9. Supports a Gluten-Free Diet

When you’ve gone gluten free either for medical reasons or for dietary ones, you’ll quickly find out that while there may be more GF options than there were a decade ago, there is still a lot of room for more products. In the meantime you can stay gluten-free by using Quinoa. It’s not a grain, it’s a seed, and it doesn’t contain any wheat or gluten in it, so you can feel free to enjoy it in loads of different Quinoa recipes without worrying if it’s going to upset your system.

10. Low on the Glycemic Index

Quinoa clocks in at 53 on the Glycemic Index, which limbos under the 55 required to be considered a food that helps to stabilize your blood sugar. This makes it a good food if you’re trying to prevent getting diabetes, and you can combine it with any other foods that are also low on the GI scale so that you can nourish yourself without having to worry about spiking your blood glucose levels. Some diets, like the Paleo diet, consider a ranking of 53 high, so it’s all a matter of perspective and what your end goal is.

11. Contains Flavonoids

There are flavonoids in Quinoa that are typically only found in other foods like berries, and the levels that it contains are pretty substantial. These flavonoids can help with things like cardiovascular disease and inflammatory conditions. This means that if you are at risk for heart disease or just want to do your best to prevent it, you can start eating more Quinoa and be doing a great service in this regard. And if you have arthritis or other inflammatory conditions you should start adding more of it to your diet right away for potential relief.

12. Helps You Avoid Getting Fat

The fiber in Quinoa helps the body get rid of unneeded fat, while also helping you to eat less by making you feel fuller longer. This will help you eat less overall, as well as help your digestive system process. The overall result is that if you have a problem with overeating, or a sluggish digestion, Quinoa can help on both counts. The results of adding Quinoa to your diet can typically be felt right away, as you start to feel lighter both by not eating as much, and having more regularity than you currently do.

13. Good Source of B Vitamins

When compared to other grains, Quinoa has a better B Vitamin profile than most. Technically it’s a seed, not a grain, but it most often gets compared to grains because of the way it is cooked and the texture it has when eaten. The B Vitamin family helps with plenty of processes that the body goes through each day, and it’s important to stay topped up on them. Vitamin B12 alone has a host of benefits that can’t be overlooked, so you definitely don’t want to run a shortage on it.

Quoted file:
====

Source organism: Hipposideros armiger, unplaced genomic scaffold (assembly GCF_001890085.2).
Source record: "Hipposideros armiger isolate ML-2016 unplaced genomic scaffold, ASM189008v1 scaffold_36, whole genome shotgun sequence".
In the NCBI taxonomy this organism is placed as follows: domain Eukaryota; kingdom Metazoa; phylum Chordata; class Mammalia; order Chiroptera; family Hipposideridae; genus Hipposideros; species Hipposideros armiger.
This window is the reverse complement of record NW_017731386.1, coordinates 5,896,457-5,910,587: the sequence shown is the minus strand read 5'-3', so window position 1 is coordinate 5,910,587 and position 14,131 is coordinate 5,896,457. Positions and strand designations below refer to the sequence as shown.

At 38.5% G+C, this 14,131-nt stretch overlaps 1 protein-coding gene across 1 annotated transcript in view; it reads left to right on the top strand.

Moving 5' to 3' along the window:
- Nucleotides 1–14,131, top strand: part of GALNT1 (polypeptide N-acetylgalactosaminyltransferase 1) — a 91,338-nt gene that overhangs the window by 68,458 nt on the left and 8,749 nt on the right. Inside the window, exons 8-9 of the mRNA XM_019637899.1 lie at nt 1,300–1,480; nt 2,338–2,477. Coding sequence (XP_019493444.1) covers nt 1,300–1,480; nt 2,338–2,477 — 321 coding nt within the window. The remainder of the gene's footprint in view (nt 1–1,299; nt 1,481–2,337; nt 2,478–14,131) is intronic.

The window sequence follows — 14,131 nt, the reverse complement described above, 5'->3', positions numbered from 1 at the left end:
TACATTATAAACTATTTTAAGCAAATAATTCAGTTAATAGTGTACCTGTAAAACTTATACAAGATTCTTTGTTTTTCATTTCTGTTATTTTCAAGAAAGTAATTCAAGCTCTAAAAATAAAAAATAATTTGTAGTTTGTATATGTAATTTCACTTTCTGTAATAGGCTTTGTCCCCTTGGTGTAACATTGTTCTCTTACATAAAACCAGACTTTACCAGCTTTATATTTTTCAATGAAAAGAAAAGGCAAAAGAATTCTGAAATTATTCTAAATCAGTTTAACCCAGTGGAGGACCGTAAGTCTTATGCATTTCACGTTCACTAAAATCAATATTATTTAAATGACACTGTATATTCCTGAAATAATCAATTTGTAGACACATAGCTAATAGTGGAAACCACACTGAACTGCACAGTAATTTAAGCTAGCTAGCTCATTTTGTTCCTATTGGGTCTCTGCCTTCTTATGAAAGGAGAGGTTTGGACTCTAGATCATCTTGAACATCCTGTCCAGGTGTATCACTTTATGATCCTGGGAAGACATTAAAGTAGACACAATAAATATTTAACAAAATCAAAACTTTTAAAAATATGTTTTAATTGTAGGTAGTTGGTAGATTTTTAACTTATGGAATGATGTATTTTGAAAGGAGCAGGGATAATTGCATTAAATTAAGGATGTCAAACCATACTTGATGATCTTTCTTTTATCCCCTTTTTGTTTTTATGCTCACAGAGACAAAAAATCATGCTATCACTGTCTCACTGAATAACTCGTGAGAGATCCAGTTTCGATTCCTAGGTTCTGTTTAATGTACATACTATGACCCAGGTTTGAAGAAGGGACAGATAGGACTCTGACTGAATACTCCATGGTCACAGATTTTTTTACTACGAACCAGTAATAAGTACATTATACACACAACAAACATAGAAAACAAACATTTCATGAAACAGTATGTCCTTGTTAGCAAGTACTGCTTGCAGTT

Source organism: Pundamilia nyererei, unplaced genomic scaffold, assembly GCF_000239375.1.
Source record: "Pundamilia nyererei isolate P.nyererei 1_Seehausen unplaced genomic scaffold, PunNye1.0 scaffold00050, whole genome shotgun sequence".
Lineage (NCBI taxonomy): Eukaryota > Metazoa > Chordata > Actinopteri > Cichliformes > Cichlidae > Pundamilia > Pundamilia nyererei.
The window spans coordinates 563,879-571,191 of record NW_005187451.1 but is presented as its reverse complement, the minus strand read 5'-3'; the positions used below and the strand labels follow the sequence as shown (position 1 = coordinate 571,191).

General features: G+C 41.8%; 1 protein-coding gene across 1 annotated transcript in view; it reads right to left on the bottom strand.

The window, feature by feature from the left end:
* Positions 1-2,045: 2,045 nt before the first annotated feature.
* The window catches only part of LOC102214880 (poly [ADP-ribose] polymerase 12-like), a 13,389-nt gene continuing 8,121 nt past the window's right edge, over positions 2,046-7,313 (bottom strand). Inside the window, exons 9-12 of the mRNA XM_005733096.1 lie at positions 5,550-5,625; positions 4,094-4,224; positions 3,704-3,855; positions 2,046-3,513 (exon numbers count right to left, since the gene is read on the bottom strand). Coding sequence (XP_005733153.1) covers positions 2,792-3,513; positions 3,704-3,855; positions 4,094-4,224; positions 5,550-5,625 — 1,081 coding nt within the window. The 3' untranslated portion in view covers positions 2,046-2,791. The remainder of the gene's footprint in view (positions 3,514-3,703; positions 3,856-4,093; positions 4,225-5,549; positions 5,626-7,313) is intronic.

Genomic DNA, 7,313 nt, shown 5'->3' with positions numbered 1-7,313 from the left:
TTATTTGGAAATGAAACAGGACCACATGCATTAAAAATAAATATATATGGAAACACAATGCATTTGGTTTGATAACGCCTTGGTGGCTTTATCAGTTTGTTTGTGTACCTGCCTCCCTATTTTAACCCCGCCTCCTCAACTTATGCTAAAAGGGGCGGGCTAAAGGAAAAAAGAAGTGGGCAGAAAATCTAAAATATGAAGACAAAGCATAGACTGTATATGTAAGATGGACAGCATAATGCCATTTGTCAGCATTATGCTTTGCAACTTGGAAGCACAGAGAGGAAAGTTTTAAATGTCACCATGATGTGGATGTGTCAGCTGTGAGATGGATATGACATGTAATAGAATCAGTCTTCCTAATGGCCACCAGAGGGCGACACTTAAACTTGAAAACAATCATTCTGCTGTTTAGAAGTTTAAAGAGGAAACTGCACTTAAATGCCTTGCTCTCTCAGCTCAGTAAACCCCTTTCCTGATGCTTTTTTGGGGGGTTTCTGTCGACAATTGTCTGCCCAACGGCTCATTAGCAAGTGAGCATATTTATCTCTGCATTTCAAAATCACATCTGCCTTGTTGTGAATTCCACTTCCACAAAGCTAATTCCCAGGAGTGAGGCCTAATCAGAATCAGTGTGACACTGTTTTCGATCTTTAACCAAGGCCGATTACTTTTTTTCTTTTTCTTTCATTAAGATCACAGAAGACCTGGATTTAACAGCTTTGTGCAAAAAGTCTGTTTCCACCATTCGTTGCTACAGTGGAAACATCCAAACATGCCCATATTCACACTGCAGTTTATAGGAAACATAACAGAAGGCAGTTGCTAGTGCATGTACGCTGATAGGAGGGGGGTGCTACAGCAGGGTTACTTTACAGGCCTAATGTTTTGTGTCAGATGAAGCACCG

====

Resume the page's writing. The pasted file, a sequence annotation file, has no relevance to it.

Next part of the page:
14. Potentially Anti-Inflammatory

Recent research is showing that Quinoa may be an anti-inflammatory food. But you don’t have to wait for the research to confirm what many are already saying to be true. So many people report getting relief from their inflammatory conditions after they start eating Quinoa. There are several vitamins and minerals that it contains, but it is the phytonutrients, those that help battle back free radical damage with their antioxidant effect, that are the prime suspect for what’s causing the help in this area. It’s not very often that a food has this amount of healing properties, which makes it a bona fide superfood and one of the healthiest foods you can eat.

15. Helps Lower Cholesterol

It’s the fiber once again that provides the benefits here, this time helping to lower your cholesterol. Many people resort to cholesterol-lowering drugs, and it’s always important to listen to your doctor’s advice. But with dietary changes and you doctor’s guidance you can avoid or reduce the amount of medication you have to take to keep your cholesterol in check. Quinoa makes it easy since it’s can be used in a myriad of ways, and you won’t feel like you’re eating a special diet of any sort, or missing out on the foods you love.

16. Helps Lower Blood Pressure

The fiber levels in Quinoa have a direct effect on your blood pressure, in addition to the other benefits listed. The thing that prevents most people from getting enough fiber each day is that many of the sources are not considered very appetizing. But quinoa has a very delicate flavor, so you can mix it with just about any food you enjoy and you’ll get the flavor from that without the Quinoa getting in the way. It’s a very easy way to keep your blood pressure levels in check, without turning your world upside down.

17. Helps Balance Blood Sugar Levels

It’s not always eating foods that are sugar-free, or eating portion sizes that are considered small by American standards. Adding Quinoa to a meal will help you keep your blood sugar levels in a happy place while at the same time getting your taste buds to agree. If you have a specific food or recipe that you normally can’t have, see if adding Quinoa to it brings it down to the point where you can enjoy it without any trouble. If you find that you respond well to it you can start using it in more and more of your classic recipes.

18. Supports Weight Loss Efforts